An Open Letter to Franklin Graham

Brother, when you reference the Bible with a level of biblical illiteracy you have shown in your response to the SCOTUS ruling on same-sex marriage, it is too much. You have embarrassed yourself and your clan.
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Dear Franklin,

Please stop talking about same-sex marriage. It is enough that you replace compassion with judgment and say that you do so as a follower of Jesus. It is enough that you call God's wrath down on this country and say that you do so as a follower of Jesus. It is enough that you scramble history and contort scripture to justify your bigotry and say that you do so as a follower of Jesus.

But, Brother, when you reference the Bible with a level of biblical illiteracy you have shown in your response to the SCOTUS ruling on same-sex marriage, it is too much. You have embarrassed yourself and your clan.

One thing that is almost always true of Baptists is that they have serious knowledge of the Bible. Maybe not of its cultural and historical context, maybe not even of the politics informing various "translations," but we can almost always count on a Baptist to quote chapter and verse. Admittedly, we may do so inconsistently -- emphasizing the ones we like and forgetting the ones we don't. But in any good debate, a Baptist can win with answers worthy of a good game of biblical Trivial Pursuit.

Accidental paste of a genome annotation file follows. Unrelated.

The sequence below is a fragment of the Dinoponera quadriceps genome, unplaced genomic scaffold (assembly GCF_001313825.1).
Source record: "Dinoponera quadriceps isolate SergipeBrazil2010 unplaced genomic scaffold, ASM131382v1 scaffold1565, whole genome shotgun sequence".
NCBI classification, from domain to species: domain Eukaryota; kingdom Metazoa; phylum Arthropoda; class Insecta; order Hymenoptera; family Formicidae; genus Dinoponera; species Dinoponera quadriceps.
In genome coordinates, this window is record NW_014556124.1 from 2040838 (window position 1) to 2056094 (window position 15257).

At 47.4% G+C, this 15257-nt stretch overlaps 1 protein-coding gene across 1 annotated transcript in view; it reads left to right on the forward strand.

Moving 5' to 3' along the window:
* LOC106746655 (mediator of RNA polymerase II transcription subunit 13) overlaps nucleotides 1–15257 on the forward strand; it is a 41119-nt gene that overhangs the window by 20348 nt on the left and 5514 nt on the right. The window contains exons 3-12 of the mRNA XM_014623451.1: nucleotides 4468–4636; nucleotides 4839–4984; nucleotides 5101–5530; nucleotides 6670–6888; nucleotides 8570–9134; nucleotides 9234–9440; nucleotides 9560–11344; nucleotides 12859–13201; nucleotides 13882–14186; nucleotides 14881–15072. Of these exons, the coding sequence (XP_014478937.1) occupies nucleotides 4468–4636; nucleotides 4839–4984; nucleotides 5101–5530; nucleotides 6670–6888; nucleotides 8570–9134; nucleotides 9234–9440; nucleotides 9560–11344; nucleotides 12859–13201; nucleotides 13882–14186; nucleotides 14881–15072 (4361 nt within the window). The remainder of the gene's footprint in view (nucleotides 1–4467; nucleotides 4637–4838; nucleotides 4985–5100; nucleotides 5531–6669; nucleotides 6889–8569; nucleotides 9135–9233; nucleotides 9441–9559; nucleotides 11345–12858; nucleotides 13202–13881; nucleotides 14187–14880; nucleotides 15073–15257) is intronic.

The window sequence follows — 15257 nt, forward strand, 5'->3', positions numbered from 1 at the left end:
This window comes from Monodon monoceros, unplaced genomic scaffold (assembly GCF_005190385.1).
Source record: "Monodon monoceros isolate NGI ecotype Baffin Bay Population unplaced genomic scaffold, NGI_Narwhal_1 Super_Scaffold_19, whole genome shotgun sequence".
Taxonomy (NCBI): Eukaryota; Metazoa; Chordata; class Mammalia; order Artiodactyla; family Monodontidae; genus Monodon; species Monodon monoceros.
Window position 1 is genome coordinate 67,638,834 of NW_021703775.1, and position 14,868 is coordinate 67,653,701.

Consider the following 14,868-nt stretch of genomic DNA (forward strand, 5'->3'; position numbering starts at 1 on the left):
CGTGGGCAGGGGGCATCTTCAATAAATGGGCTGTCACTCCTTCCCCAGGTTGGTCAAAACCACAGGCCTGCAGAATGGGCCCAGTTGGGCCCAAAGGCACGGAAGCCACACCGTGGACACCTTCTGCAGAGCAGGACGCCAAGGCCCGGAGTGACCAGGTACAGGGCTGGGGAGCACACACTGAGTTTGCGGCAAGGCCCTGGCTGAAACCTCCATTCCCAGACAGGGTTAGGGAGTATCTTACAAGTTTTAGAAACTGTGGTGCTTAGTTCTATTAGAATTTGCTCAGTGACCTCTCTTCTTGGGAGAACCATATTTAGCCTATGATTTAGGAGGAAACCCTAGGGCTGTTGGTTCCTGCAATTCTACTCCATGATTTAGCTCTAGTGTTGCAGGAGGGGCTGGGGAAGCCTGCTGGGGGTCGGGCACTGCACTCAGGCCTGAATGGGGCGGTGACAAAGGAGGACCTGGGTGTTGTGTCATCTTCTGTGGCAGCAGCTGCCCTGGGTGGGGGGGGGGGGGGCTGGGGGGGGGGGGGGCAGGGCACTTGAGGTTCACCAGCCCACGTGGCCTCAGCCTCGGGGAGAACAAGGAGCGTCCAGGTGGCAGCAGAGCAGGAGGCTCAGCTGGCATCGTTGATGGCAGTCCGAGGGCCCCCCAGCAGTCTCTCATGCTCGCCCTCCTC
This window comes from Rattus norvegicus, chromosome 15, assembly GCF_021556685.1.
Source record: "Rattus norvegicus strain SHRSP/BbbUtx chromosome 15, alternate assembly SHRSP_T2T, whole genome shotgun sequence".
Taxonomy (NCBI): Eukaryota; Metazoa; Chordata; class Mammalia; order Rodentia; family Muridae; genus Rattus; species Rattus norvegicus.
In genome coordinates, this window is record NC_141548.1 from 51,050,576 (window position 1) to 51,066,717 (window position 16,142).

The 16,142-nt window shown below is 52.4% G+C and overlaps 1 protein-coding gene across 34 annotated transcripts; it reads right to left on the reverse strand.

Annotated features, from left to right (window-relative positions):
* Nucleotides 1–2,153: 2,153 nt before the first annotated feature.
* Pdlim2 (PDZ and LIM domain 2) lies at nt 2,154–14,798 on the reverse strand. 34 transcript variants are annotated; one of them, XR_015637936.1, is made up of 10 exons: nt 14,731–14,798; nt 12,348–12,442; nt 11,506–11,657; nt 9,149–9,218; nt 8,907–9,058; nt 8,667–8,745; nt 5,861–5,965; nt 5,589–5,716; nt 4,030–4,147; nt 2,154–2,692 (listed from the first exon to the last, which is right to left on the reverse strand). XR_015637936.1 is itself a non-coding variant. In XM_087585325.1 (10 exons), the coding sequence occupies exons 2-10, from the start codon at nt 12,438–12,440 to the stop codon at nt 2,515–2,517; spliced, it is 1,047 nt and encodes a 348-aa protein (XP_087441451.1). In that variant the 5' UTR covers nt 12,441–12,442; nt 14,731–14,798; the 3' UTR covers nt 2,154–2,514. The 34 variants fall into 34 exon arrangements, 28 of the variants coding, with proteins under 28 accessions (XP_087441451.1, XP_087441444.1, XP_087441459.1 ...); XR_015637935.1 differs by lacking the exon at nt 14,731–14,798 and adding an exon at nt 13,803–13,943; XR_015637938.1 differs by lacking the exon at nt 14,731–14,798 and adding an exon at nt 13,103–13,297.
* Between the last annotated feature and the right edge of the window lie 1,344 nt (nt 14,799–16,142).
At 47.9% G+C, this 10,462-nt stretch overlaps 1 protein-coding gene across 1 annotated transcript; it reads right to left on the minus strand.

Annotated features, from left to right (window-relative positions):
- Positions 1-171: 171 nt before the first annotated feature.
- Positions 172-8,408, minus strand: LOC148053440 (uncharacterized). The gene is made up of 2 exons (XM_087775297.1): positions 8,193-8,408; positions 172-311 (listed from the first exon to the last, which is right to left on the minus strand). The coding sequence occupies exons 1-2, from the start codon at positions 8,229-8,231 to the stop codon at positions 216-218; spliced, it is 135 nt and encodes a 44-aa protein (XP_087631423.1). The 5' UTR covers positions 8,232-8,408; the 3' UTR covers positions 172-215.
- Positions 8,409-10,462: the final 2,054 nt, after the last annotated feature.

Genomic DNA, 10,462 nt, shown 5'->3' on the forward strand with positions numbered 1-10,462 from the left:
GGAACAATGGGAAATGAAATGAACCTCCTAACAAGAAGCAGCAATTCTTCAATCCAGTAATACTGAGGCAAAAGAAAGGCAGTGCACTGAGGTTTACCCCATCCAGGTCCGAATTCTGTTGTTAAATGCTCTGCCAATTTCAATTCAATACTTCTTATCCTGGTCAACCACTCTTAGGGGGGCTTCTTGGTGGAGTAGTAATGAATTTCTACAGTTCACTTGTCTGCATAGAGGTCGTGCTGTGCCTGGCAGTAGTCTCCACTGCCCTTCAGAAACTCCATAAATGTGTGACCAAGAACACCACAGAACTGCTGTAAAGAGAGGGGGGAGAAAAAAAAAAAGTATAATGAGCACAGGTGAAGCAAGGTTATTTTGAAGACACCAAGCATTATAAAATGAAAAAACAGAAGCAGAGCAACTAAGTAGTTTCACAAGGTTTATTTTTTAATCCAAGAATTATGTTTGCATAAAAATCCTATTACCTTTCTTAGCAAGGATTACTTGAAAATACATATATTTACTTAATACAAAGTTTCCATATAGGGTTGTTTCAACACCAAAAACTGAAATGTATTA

Which is why it's such a shock to read your recent words: "God is clear about marriage in his holy word: 'therefore a man shall leave his father and his mother and hold tight to his wife and they shall become one flesh' (Genesis 2:24)."

Your saying this so emphatically does not actually make it true. Yes, that's what Genesis 2:24 says. But is that all that the Bible says? Is that even the only kind of marriage the Bible portrays?

To say that you do not believe same-sex marriage is biblical is totally legit. To say that you do not believe the Supreme Court should have ruled this way is absolutely your prerogative. To say that you genuinely believe that same-sex marriage is sinful is also fair game.

But to suggest that "God is clear about marriage" and then cite a single passage as evidence when there are myriad more examples from the very same source is actually to misrepresent the very text you hold so sacred.

Do I have some more lurid version, or doesn't your Bible reference concubines, polygamy, or post-rape required marriage?

I'm always up for a good debate about what the Bible does or does not say. I've read it, cover to cover, again and again. And I'm not above pulling my favorite verses as trump when necessary. But the debate about the right to marry requires intellectual honesty, especially in the way we use holy writ, and especially if we are using it as a weapon.

Come on, Franklin. I bet you won the bible drills at church. I bet you have millions of verses committed to memory, as I do. And I'm certain you have a good concordance for back up, just in case. It's obvious you and I disagree about same-sex marriage, and it's pretty clear we have different interpretations of scripture. But surely we can agree that there's more than one version of marriage in the Bible.